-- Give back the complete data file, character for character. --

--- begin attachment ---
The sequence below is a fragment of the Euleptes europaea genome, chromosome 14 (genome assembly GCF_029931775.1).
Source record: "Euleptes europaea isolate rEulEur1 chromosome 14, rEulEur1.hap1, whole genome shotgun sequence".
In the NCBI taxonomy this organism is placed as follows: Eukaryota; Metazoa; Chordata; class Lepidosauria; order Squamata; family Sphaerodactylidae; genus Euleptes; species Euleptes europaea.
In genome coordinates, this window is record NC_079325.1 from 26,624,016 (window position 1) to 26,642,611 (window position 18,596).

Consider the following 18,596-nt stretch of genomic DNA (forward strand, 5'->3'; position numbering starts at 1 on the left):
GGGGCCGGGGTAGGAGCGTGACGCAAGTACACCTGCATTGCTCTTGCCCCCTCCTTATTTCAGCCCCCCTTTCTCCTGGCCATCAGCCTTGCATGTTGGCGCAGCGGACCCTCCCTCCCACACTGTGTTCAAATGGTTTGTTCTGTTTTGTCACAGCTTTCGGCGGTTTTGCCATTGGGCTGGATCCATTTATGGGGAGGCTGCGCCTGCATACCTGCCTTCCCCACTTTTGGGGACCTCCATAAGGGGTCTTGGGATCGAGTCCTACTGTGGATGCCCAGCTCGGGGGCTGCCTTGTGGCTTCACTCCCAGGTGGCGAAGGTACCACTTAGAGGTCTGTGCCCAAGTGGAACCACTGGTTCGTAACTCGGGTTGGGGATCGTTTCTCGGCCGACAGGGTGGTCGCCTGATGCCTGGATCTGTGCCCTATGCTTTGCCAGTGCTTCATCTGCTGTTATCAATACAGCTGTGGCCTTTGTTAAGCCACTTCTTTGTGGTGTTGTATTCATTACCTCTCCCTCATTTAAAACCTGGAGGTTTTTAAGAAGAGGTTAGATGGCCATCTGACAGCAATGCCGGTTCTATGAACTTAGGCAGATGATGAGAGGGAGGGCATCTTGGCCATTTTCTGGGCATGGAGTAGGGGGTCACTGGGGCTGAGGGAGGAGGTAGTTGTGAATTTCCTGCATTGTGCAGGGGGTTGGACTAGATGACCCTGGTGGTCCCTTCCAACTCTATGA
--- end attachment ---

The sequence below is a fragment of the Euleptes europaea genome, chromosome 14 (genome assembly GCF_029931775.1).
Source record: "Euleptes europaea isolate rEulEur1 chromosome 14, rEulEur1.hap1, whole genome shotgun sequence".
In the NCBI taxonomy this organism is placed as follows: Eukaryota; Metazoa; Chordata; class Lepidosauria; order Squamata; family Sphaerodactylidae; genus Euleptes; species Euleptes europaea.
In genome coordinates, this window is record NC_079325.1 from 26,624,016 (window position 1) to 26,642,611 (window position 18,596).

Consider the following 18,596-nt stretch of genomic DNA (forward strand, 5'->3'; position numbering starts at 1 on the left):
GGGGCCGGGGTAGGAGCGTGACGCAAGTACACCTGCATTGCTCTTGCCCCCTCCTTATTTCAGCCCCCCTTTCTCCTGGCCATCAGCCTTGCATGTTGGCGCAGCGGACCCTCCCTCCCACACTGTGTTCAAATGGTTTGTTCTGTTTTGTCACAGCTTTCGGCGGTTTTGCCATTGGGCTGGATCCATTTATGGGGAGGCTGCGCCTGCATACCTGCCTTCCCCACTTTTGGGGACCTCCATAAGGGGTCTTGGGATCGAGTCCTACTGTGGATGCCCAGCTCGGGGGCTGCCTTGTGGCTTCACTCCCAGGTGGCGAAGGTACCACTTAGAGGTCTGTGCCCAAGTGGAACCACTGGTTCGTAACTCGGGTTGGGGATCGTTTCTCGGCCGACAGGGTGGTCGCCTGATGCCTGGATCTGTGCCCTATGCTTTGCCAGTGCTTCATCTGCTGTTATCAATACAGCTGTGGCCTTTGTTAAGCCACTTCTTTGTGGTGTTGTATTCATTACCTCTCCCTCATTTAAAACCTGGAGGTTTTTAAGAAGAGGTTAGATGGCCATCTGACAGCAATGCCGGTTCTATGAACTTAGGCAGATGATGAGAGGGAGGGCATCTTGGCCATTTTCTGGGCATGGAGTAGGGGGTCACTGGGGCTGAGGGAGGAGGTAGTTGTGAATTTCCTGCATTGTGCAGGGGGTTGGACTAGATGACCCTGGTGGTCCCTTCCAACTCTATGA